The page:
A Florida judge has lifted an automatic stay of a temporary injunction of certain provisions within a landmark auto insurance reform bill adopted last year.
State Circuit Court Judge Terry Lewis in Leon County has ruled to lift a stay of the injunction, which went into effect when Florida officials, including Gov. Rick Scott and Insurance Commissioner Kevin McCarty, filed an appeal to stop the injunction.
A group of acupuncturists, massage therapists, and chiropractors filed for the injunction. Lewis ruled in March that certain aspects of Florida’s new personal injury protection (PIP) reform violated the Florida Constitution. His ruling allows acupuncturists and massage therapists to receive personal injury protection (PIP) benefits and it eliminates the requirement that a person have an “emergency medical condition” as a prerequisite to receiving full PIP benefits.
The group filed to vacate the stay—a request that was granted by Lewis, who says he did so not to prevent potential harm to the acupuncturists, massage therapist and chiropractors, but because it is the “constitutional right of citizens to seek redress in courts if they are wrongly injured,” and he sought to “prevent the potential harm to citizens injured in automobile accidents.”
On April 19 the Solicitor General's Office filed an appeal on behalf of the Florida Office of Insurance Regulation in the District Court of Appeal.
However, in the meantime the insurance industry is trying to grasp what this latest twist means for them. It is not known whether another appeal would result in another stay of the injunction.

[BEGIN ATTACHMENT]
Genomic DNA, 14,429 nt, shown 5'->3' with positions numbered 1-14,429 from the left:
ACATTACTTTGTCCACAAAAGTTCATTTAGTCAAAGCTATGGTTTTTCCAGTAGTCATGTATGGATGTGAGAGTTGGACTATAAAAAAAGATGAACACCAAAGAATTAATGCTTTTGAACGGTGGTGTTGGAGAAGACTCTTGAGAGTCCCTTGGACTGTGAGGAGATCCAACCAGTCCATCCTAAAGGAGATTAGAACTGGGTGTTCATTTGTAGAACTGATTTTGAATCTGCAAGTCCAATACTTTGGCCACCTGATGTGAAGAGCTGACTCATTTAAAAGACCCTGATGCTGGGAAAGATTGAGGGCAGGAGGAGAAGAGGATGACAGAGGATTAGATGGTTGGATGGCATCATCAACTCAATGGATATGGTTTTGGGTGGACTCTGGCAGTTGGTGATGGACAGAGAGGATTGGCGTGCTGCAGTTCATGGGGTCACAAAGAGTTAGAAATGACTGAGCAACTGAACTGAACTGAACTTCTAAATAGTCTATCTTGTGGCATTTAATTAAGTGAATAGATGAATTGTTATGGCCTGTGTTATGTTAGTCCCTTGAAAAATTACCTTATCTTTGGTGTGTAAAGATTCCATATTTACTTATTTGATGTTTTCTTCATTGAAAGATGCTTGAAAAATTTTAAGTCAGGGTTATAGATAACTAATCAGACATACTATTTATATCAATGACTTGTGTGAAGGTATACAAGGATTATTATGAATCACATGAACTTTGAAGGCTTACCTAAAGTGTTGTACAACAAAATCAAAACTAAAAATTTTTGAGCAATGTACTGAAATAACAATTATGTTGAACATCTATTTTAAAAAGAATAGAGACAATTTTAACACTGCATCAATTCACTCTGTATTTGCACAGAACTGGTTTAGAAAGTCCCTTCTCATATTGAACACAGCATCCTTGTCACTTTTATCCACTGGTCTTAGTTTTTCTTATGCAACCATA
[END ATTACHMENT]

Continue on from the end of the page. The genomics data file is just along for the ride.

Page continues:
Donovan Brown, state government relations counsel for the Property Casualty Insurers Association of America say the industry is disappointed in the ruling, which “once again gives way to the fraud and abuse that plagued the PIP system prior to reform.”
“This ruling treats Florida consumers as ‘PIP-squeaks,’” he adds. “Consumers deserve the full benefit of the reform.”
HB 119, signed by Gov. Rick Scott in law last May was celebrated by the insurance industry. The legislation aimed to mend the state’s broken no-fault, PIP system, which has been plagued by abuse and fraud. Of the law’s many provisions is a ban of PIP benefits for acupuncturists and massage facilities, and a requirement that claimants seek treatment within 14 days of an accident from a hospital or physician.
The group of acupuncturists, massage therapists and chiropractors failed to convince a state district court judge on the same merits. In January Judge Richard Lazzara, in the U.S. District Court in the Middle District of Florida, denied the group an injunction.
In the meantime, legislation is floating to repeal the PIP, no-fault auto system in the Sunshine State. SB 1888 (formerly known as 7152) was sent to the Senate Appropriations Committee but it has yet to appear on the agenda.
Brown says the industry would be open to getting rid of the current system but certain criteria would need to be in place before the industry supported such a measure: no mandatory medical pay; no artificial price controls; lower preliminary bodily injury levels; and lawmakers must contemplate bad-faith reform to address abusive litigation tactics.